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  13. I know how scary that is, Annette. Little Big Dog was a mere 9 months old when she got accidentally closed up in the garage. She jumped up on a very high workbench and ate a pack of staple gun staples, which are not like regular staples at all. I, too, noticed something wrong when she started horking and I saw metal in the foam.

    Cue our rush to the emergency vet, as it was Saturday. Four hours of xrays and invasive tests later come to find she'd gaked them all up at home, not a one was left anywhere in her body.

    A dozen years later, this past fall, we found out she had cancer and surgery could give her the best chance to live another 18-24 months. We wouldn't really know how much time thought because the cancer had done it's damage to her liver and kidneys, leaching out calcium from her bones and depositing it in those organs. Three days before Christmas she had two separate operations to remove the cancer. She dealt with it like a champ, much better than the tests that one day when she was a puppy.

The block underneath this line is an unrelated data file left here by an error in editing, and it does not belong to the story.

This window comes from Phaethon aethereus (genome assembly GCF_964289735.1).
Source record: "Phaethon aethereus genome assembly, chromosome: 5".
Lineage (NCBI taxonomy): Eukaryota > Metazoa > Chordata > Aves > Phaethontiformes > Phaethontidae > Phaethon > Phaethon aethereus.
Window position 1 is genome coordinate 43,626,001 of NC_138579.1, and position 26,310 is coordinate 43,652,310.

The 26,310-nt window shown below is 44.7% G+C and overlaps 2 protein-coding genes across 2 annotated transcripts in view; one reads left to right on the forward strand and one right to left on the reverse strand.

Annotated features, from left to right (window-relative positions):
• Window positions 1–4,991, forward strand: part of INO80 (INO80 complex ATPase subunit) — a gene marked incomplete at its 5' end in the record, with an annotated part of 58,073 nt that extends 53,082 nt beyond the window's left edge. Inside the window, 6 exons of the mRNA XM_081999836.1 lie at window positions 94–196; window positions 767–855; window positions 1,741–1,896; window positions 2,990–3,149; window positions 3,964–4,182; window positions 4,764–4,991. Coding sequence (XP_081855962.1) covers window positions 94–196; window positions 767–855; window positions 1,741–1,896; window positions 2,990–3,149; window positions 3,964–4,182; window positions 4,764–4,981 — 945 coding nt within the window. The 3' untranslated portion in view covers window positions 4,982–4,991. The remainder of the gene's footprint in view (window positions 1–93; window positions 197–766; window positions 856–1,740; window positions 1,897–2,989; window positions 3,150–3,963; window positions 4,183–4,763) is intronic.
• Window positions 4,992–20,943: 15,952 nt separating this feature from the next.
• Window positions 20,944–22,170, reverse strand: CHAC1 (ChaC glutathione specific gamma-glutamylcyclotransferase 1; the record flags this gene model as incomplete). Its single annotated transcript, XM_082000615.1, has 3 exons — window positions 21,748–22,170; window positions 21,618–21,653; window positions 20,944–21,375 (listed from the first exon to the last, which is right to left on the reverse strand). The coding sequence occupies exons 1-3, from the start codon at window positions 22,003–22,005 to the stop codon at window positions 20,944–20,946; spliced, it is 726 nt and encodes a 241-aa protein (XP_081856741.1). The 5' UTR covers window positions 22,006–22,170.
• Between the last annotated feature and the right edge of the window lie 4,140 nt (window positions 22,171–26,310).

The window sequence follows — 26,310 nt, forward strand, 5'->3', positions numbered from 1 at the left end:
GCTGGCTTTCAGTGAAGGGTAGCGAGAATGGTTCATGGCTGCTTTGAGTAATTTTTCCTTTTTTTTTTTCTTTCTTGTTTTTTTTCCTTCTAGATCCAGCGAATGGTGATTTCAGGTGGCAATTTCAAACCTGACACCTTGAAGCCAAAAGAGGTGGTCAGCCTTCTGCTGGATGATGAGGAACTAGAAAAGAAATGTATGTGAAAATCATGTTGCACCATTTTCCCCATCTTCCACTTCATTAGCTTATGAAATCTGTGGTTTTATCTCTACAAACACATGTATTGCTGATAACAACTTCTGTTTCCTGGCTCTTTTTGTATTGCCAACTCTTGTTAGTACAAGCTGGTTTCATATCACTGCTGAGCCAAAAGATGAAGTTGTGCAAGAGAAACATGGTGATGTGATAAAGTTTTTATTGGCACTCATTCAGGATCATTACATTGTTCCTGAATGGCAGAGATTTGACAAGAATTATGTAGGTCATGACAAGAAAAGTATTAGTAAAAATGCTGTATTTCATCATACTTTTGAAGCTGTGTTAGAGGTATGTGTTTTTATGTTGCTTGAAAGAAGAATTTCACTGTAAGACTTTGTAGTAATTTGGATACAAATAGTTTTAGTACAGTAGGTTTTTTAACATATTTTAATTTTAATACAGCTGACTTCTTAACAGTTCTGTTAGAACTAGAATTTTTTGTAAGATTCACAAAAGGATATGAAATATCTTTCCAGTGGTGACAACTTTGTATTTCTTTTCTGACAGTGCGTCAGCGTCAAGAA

We're keeping out fingers crossed for the most time possible and loving on her as much as possible until the inevitable day when she's no longer happy or comfortable or living her best life.

    That's the thing about pets. You go into it knowing that you're merely borrowing unconditional love and one day the bill will come due. It's worth it though.

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    1. It most definitely is worth it in every way possible!

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    2. Oh, Aimee. Hugs to you and your pup. I've been through cancer with my Angel Sammie kitty. You do the best you can, and yes, you know you're on borrowed time and just love 'em while you've got 'em.

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  14. Thank goodness you got help for Kensi in time, Annette. What a crazy thing to have to worry about! Who knew?